In honor of Black History Month, we wanted to take this time to look at the educational statistics for African Americans in America and then in Nevada. Additionally, we will end by looking at the resources that may be available to encourage education, especially higher education.
First and foremost, the National Center for Educational Statistics conducted research on the matter of racial and ethnic identities within education. From their results, we were able to find that the number of bachelor’s degrees awarded to African American students increased by 75 percent between 2000–01 and 2015–16.
However, if we localize that information, we can see that African Americans are the lowest number of high school graduates in Nevada. “The graduation rate for African American students in Nevada was 58.1 percent, compared to 86.6 percent for Asian students, reflecting a gap of 28.5 percentage points,” from the Nevada Department of Education.
Educational successes are steppingstones. If a student does well in elementary school, they will likely do well in high school, and that success can contribute to the decision to attend college. So, we must look at public school as step one. In its study, the National Center for Educational Statistics showed that in the 2015-2016 school year, U.S. teachers were predominately Caucasian at 80% while African American teachers only made up 7% of the population. In fact, in the Economics of Education Review, researchers Anna J. Egalite, Brian Kisida, and Marcus A. Winters wrote a paper called Representation in the classroom: The effect of own-race teachers on student achievement that shows having a teacher of the same race/ethnicity can have positive impacts on a student’s attitudes, motivation, and achievement. With African Americans making up only 7% of the population, we do not have that representation for those students in the state.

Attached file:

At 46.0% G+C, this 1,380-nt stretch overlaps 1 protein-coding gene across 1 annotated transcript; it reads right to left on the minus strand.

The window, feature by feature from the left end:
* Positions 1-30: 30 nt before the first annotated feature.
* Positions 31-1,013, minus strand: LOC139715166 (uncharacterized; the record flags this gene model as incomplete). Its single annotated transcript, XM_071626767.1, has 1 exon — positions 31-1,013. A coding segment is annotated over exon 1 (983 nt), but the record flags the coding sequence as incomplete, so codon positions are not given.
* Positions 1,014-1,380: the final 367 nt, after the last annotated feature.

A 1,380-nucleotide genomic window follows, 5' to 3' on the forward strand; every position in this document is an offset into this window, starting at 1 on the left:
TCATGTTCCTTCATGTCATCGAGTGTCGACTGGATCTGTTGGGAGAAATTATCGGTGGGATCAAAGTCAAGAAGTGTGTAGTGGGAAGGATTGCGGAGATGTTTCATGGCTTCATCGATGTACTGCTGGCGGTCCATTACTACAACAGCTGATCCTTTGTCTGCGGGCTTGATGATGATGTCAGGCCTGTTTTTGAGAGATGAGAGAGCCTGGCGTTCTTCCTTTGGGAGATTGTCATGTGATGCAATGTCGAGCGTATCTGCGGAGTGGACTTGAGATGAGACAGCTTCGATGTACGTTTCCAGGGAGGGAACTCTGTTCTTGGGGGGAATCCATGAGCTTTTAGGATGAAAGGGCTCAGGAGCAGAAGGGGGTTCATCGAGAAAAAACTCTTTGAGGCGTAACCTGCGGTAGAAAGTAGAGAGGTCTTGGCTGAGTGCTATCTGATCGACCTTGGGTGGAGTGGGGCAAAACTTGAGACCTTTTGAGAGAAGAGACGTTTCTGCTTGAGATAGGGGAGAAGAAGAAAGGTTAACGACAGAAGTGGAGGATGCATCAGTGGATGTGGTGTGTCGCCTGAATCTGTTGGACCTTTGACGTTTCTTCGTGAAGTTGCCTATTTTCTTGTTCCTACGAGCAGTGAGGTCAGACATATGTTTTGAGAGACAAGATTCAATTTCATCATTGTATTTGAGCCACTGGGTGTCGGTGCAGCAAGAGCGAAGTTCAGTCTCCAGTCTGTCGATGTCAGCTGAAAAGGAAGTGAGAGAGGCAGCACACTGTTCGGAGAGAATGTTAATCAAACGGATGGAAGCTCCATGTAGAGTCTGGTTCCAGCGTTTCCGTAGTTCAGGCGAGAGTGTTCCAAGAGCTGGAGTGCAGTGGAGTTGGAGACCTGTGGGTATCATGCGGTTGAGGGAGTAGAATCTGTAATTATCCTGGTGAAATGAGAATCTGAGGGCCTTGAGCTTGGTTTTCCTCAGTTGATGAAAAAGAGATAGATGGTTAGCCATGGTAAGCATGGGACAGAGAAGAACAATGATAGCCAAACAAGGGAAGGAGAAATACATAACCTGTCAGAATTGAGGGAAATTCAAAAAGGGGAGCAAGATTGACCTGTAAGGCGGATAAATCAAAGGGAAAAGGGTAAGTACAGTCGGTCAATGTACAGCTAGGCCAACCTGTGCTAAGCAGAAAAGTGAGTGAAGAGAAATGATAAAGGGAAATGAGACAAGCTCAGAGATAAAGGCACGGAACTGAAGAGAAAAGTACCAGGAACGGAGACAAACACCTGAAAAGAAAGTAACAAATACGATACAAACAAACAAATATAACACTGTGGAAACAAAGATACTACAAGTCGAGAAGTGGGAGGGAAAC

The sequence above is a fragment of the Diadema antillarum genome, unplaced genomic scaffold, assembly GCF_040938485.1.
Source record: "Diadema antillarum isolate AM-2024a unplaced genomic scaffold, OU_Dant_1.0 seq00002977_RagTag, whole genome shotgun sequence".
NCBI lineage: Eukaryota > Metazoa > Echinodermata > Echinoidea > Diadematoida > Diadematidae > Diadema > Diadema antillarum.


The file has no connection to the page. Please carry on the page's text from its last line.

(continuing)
In 2017, Nevada submitted the Every Student Succeeds Act (ESSA) plan which focuses on how to help students succeed, and therefore help our state raise in the national ranks of educational success. The plan goes onto to delineate ways to help students succeed by closing the opportunity gap in Nevada by identifying and helping students who need extra assistance.
In the higher education realm, competency-based education (CBE) is leading the charge in making degrees more accessible. Lumina Foundation, an independent and private foundation committed to making opportunities for learning beyond high school available to all, supported a paper written by Stephanie Malia Krauss Director of Special Projects Jobs for the Future. “This paper considers how CBE can be used to educate, equip, and empower learners who struggle in postsecondary learning programs because of who they are and where they live.” CBE can provide anyone, including African Americans, the opportunity to learn what he or she doesn’t know rather than having to relearn what is already known. This educational model is also reflected in WGU Nevada’s core principles, making education possible, affordable, and attainable.
WGU Nevada also offers robust teaching degrees, which can be used to be part of the change. Anyone interested in shaping young minds in the classroom especially adults who want to provide representation to the students they teach, can earn a more affordable degree quickly, getting them into the classroom in no time.